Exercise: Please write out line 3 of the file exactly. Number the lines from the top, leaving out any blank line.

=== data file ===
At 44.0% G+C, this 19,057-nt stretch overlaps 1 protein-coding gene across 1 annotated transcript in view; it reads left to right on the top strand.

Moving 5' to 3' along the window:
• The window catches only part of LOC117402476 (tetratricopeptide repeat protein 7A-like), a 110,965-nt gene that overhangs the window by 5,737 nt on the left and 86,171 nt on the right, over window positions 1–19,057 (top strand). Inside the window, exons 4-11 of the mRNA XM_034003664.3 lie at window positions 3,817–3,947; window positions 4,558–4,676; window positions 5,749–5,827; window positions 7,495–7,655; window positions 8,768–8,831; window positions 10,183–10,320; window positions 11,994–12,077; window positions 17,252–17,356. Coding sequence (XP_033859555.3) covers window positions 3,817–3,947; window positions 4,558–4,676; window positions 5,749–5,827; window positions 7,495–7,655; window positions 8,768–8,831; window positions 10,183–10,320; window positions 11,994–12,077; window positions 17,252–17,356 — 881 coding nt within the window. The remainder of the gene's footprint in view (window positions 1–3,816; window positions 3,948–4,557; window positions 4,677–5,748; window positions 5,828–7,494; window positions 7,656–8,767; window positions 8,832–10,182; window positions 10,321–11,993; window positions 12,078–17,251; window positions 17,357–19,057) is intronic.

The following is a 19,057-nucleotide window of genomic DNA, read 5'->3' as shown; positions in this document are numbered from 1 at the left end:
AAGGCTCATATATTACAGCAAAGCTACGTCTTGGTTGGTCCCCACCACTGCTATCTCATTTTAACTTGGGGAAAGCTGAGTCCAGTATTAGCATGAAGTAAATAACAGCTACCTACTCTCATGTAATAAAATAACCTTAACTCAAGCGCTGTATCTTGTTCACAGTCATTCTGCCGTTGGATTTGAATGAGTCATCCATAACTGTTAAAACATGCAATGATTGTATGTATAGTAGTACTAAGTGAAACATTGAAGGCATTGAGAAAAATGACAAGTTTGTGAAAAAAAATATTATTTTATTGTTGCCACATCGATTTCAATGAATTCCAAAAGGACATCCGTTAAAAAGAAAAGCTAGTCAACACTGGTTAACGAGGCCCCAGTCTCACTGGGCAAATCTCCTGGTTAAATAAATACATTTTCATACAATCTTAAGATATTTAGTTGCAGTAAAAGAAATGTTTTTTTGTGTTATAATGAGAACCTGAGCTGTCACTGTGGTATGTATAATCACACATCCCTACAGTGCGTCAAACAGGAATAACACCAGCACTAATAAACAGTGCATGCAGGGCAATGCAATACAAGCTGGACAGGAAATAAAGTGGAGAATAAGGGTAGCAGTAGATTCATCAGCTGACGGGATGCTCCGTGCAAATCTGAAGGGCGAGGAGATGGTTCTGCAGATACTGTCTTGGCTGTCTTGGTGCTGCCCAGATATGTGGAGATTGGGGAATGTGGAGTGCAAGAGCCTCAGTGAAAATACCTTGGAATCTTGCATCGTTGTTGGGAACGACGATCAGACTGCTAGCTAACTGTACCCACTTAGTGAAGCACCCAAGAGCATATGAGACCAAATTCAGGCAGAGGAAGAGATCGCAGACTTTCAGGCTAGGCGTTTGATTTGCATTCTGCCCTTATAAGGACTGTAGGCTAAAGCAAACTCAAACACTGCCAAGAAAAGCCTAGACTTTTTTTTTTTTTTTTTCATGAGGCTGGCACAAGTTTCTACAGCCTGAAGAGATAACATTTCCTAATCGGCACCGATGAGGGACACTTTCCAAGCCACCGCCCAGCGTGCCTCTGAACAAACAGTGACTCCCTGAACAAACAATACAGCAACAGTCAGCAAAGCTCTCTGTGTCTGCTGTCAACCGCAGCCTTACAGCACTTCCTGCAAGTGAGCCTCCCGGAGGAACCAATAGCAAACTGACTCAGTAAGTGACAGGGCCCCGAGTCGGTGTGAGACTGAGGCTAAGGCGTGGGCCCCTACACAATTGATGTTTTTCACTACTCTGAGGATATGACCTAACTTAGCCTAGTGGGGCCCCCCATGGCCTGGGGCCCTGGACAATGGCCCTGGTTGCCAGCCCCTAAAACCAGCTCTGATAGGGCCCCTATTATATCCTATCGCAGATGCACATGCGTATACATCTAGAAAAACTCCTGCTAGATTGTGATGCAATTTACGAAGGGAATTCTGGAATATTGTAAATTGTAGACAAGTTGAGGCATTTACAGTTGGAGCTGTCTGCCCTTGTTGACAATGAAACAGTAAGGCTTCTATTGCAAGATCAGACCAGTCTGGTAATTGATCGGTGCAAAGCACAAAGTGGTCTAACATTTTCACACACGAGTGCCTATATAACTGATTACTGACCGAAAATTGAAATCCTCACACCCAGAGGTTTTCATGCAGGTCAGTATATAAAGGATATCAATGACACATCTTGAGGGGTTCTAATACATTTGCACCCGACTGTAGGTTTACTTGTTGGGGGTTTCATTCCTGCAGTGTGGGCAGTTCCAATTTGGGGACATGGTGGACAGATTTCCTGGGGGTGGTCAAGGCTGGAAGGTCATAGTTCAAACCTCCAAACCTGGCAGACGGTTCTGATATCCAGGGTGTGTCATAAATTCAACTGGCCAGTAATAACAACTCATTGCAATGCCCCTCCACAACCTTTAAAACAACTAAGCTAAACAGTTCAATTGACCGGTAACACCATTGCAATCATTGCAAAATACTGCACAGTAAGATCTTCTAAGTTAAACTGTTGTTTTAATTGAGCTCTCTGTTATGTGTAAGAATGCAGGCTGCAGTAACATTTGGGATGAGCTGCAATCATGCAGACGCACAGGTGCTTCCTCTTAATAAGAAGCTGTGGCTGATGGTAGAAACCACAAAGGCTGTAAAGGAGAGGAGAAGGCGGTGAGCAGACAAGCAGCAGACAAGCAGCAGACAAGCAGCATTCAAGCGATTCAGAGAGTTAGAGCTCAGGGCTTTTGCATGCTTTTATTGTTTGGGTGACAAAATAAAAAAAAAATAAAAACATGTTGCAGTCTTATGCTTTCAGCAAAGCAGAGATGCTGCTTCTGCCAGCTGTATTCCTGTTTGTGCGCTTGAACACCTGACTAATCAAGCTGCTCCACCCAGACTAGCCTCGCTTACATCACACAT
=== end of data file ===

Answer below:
• The window catches only part of LOC117402476 (tetratricopeptide repeat protein 7A-like), a 110,965-nt gene that overhangs the window by 5,737 nt on the left and 86,171 nt on the right, over window positions 1–19,057 (top strand). Inside the window, exons 4-11 of the mRNA XM_034003664.3 lie at window positions 3,817–3,947; window positions 4,558–4,676; window positions 5,749–5,827; window positions 7,495–7,655; window positions 8,768–8,831; window positions 10,183–10,320; window positions 11,994–12,077; window positions 17,252–17,356. Coding sequence (XP_033859555.3) covers window positions 3,817–3,947; window positions 4,558–4,676; window positions 5,749–5,827; window positions 7,495–7,655; window positions 8,768–8,831; window positions 10,183–10,320; window positions 11,994–12,077; window positions 17,252–17,356 — 881 coding nt within the window. The remainder of the gene's footprint in view (window positions 1–3,816; window positions 3,948–4,557; window positions 4,677–5,748; window positions 5,828–7,494; window positions 7,656–8,767; window positions 8,832–10,182; window positions 10,321–11,993; window positions 12,078–17,251; window positions 17,357–19,057) is intronic.